We'd appreciate a few things:

Comments on this design and ways to implement it. We don't want to install a mod-con boiler due to initial cost (~ 3K vs ~1k), life expectancy, reliability and maintenance costs.

A way to calculate how to size each successive fin-tube convector as water temperatures drop in the series of convectors. The sizing in the attachment is based on 140-degree average temperature with no consideration for diminishing temperature as the water travels in series.

A schematic diagram of this layout, if someone has a program to do so, so we can provide it to our installer.
You can find this at this link: http://www.terrylove.com/forums/index.php?threads/hydronic-system-design-boiler-piping-control.58590/#post-432722

I'll try uploading the floor plan and fin-tube convector sizes and location. Z2 R1 is Zone 2 Radiator 1 (the first in that zone series). Scale is 1/4" = 1'.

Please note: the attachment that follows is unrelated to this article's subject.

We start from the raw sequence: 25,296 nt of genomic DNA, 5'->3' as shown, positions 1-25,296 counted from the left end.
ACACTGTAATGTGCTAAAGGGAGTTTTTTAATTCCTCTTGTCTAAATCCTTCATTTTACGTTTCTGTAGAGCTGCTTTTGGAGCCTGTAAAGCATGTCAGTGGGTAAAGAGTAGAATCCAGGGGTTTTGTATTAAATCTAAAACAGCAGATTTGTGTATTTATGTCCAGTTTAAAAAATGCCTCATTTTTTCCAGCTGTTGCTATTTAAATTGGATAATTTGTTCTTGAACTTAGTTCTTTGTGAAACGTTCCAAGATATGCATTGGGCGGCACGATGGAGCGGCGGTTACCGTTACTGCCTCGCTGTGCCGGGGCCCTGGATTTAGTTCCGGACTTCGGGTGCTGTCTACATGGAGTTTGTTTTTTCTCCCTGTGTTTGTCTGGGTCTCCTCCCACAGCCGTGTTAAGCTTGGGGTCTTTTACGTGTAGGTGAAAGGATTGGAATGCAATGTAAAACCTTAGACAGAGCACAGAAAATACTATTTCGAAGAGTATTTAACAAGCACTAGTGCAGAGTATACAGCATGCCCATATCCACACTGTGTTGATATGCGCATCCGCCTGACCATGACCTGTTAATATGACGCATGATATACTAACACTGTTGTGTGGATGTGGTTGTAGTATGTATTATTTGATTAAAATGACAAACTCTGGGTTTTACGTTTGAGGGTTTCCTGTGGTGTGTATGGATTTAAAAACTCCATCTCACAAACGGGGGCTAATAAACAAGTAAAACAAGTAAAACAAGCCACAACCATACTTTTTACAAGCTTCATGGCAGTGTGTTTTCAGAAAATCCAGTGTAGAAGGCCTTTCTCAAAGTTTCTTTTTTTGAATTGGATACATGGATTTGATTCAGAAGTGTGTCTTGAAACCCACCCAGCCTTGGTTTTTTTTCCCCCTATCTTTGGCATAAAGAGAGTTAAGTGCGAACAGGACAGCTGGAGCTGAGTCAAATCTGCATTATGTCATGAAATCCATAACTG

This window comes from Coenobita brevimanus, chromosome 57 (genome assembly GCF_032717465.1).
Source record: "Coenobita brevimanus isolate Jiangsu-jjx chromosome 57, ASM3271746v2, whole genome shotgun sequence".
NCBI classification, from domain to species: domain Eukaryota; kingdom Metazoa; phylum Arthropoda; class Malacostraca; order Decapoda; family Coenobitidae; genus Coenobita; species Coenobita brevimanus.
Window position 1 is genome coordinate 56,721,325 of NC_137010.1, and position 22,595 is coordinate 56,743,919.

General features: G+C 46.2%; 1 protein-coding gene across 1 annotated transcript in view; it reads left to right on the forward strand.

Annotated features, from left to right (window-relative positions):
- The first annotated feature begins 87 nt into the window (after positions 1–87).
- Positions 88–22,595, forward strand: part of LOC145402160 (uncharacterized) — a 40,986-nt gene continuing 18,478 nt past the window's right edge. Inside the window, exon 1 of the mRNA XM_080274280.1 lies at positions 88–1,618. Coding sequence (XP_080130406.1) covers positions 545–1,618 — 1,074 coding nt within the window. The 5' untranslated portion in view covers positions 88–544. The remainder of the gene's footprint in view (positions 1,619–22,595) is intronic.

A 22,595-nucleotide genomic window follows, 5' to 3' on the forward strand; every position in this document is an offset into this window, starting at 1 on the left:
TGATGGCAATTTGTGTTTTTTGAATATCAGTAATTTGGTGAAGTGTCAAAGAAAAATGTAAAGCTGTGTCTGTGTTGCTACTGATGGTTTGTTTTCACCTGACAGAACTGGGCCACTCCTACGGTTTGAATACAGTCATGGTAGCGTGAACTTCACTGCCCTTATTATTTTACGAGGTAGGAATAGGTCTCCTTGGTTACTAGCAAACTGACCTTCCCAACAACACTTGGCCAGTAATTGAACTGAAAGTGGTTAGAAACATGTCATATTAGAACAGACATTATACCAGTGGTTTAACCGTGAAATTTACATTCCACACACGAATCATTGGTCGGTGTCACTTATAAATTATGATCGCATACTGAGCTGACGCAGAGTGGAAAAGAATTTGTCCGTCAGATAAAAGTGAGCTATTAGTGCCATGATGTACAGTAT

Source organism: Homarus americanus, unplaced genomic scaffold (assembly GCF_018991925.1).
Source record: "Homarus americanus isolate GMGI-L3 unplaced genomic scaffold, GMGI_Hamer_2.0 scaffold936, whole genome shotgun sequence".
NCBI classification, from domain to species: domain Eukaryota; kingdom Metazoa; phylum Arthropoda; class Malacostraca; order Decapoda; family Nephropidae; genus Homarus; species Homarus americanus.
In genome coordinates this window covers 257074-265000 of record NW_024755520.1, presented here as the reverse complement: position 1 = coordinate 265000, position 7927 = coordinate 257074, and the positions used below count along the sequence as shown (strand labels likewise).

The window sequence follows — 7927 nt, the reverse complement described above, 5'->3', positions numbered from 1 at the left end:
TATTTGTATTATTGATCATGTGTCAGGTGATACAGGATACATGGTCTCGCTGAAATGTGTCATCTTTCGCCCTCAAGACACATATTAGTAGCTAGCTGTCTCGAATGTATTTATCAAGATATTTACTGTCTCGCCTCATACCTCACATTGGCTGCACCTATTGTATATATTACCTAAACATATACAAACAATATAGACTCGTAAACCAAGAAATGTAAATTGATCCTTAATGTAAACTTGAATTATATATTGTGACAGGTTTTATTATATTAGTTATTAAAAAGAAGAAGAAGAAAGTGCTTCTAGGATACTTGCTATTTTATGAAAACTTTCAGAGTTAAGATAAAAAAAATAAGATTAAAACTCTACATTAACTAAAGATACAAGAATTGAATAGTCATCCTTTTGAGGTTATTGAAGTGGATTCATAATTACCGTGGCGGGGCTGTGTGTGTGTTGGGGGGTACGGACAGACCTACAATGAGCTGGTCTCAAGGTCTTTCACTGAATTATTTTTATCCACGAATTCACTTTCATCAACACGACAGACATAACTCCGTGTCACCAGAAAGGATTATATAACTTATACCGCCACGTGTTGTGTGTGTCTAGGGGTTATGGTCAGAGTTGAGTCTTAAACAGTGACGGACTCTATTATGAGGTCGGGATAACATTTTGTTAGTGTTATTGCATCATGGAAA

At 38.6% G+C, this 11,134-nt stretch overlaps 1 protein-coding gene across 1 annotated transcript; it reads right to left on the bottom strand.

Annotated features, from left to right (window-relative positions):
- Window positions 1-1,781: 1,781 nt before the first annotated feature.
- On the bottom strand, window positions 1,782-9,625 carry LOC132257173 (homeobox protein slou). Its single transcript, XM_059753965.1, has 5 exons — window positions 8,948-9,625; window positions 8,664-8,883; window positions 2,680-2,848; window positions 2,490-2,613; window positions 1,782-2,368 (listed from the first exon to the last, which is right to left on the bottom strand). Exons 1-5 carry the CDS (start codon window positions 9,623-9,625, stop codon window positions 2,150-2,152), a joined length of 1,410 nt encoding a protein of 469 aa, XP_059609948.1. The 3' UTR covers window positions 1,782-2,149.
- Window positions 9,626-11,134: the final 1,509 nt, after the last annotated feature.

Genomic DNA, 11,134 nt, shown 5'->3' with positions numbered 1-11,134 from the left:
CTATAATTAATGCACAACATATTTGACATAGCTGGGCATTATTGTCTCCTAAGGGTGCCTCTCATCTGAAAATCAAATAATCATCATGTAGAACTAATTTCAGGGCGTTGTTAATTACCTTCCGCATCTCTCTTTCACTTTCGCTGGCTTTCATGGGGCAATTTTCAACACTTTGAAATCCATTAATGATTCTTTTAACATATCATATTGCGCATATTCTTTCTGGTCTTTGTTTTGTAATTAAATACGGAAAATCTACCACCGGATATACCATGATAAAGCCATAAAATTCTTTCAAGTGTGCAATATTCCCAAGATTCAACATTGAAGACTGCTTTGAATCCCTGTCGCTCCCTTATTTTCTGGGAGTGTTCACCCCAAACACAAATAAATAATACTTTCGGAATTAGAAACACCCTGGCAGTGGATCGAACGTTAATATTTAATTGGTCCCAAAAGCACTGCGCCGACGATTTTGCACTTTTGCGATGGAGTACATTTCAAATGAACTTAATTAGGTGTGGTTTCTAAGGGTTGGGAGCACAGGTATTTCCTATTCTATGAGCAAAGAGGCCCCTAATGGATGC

Thanks!

Comments

  • Rich_49Rich_49 Posts: 2,540Member
    Hydronic Comfort . I am curious about some assumptions you have made concerning pricing of various technologies . Since prices are not to be discussed in the forum would you contact me privately ? You can install a less complicated more efficient system for quite possibly less outlay than I believe you are looking at . Interested , let me get you looking than come back here for others to comment .
    You didn't get what you didn't pay for and it will never be what you thought it would .
    Langans Plumbing & Heating LLC
    732-751-1560
    Serving most of New Jersey, Eastern Pa .
    Consultation, Design & Installation anywhere
    Rich McGrath 732-581-3833
  • Rich_49Rich_49 Posts: 2,540Member
    edited September 2014
    Here is your system . Think more about where you will operate as opposed to the upper end size , you'll never be there . You have a one bath so this will be perfect .
    No buffer tank , no indirect tank , no complex controls , no separate air elimination , no dirt eliminator , no special thermostats .